Apparently Disney’s upcoming live-action (musical!) Aladdin remake uses brownface: Last Sunday, British newspaper The Sunday Times ran a story with the headline “Genie, brown up some extras for Aladdin” in reference to the film. In the article, 32-year-old actor Kaushal Odedra, who worked as a stand-in for one of the main characters last year, said he saw 20 “very fair-skinned” actors on-set waiting to have their skin darkened. Odedra posited that this was done in order to make the light-skinned actors look more Middle Eastern. Hmm, that’s probably something Disney would care about, given audience fears that it was going to screw up and white-wash the remake.
Disney has confirmed that, while it hired 400 or 500 “Indian, Middle Eastern, African, Mediterranean or Asian” extras for the movie, it also hired 100 white extras in instances when it absolutely had to—had to! Those “instances” included times Disney absolutely needed white people to work as backup actors, stunt doubles, dancers, and camel-handlers (?!)
And yes, those were the ones whose makeup had to be done up. Here’s Disney’s statement (via Deadline):
“Great care was taken to put together one of the largest most diverse casts ever seen on screen,” responded a Disney spokesperson. “Diversity of our cast and background performers was a requirement and only in a handful of instances when it was a matter of specialty skills, safety and control (special effects rigs, stunt performers and handling of animals) were crew made up to blend in.”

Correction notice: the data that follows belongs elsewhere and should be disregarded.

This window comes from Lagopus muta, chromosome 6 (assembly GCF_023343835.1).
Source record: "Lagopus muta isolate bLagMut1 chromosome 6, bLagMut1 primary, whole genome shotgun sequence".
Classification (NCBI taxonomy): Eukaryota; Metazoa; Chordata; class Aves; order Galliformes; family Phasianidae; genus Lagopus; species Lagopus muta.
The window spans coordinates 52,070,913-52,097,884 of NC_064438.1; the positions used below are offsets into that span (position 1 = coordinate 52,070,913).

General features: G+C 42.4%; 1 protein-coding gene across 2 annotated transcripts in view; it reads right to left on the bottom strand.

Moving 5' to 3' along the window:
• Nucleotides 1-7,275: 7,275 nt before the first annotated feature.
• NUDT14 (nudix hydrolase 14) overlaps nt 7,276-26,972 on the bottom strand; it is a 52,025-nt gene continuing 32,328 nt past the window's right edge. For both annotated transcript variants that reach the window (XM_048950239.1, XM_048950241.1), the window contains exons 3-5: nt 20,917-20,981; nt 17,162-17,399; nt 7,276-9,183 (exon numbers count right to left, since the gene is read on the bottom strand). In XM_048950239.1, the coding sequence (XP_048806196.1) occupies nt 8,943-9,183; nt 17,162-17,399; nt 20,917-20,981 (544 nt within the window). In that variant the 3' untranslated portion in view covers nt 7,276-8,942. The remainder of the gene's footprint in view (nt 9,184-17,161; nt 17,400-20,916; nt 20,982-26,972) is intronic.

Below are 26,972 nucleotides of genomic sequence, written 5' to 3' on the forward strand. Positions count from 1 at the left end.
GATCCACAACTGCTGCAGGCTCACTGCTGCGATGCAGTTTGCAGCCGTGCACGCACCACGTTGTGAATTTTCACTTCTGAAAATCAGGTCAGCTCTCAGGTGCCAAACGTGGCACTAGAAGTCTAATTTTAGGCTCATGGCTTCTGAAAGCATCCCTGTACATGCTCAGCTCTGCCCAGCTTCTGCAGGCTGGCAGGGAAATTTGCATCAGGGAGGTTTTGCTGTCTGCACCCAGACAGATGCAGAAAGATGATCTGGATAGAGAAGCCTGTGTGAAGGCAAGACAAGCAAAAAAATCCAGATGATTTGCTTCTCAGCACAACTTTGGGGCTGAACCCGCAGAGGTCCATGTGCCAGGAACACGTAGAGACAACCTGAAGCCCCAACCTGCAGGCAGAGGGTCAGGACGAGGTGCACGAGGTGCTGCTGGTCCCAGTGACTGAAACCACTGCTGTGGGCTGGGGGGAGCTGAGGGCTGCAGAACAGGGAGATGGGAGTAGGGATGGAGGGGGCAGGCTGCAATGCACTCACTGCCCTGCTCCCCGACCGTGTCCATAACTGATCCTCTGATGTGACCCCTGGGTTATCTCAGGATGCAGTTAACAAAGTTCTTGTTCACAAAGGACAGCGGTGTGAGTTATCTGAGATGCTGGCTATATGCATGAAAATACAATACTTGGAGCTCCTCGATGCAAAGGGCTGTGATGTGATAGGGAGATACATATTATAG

I’m going to go out on a limb here and say this fiasco was entirely avoidable. After facing criticism for not hiring Arab actors for the remake’s lead roles, Disney changed their tune and hired brown people: Naomi Scott (who’s British-Indian) plays Jasmine, Mena Massoud (who’s Canadian and Egyptian-born) plays Aladdin, and Navid Negahban (whose Iranian-American) plays the Sultan. They’re a part of one of Disney’s most diverse casts and that rules, but like I said: Disney hired hundreds of brown people to fill background roles, but couldn’t find 100 more who were skilled in special effects, doing stunts, and handling camels? What?
Maybe we should have expected Disney to cut corners somewhere, since they also cast a white guy as Prince Anders, a character which wasn’t even in the original Disney movie. Oh well.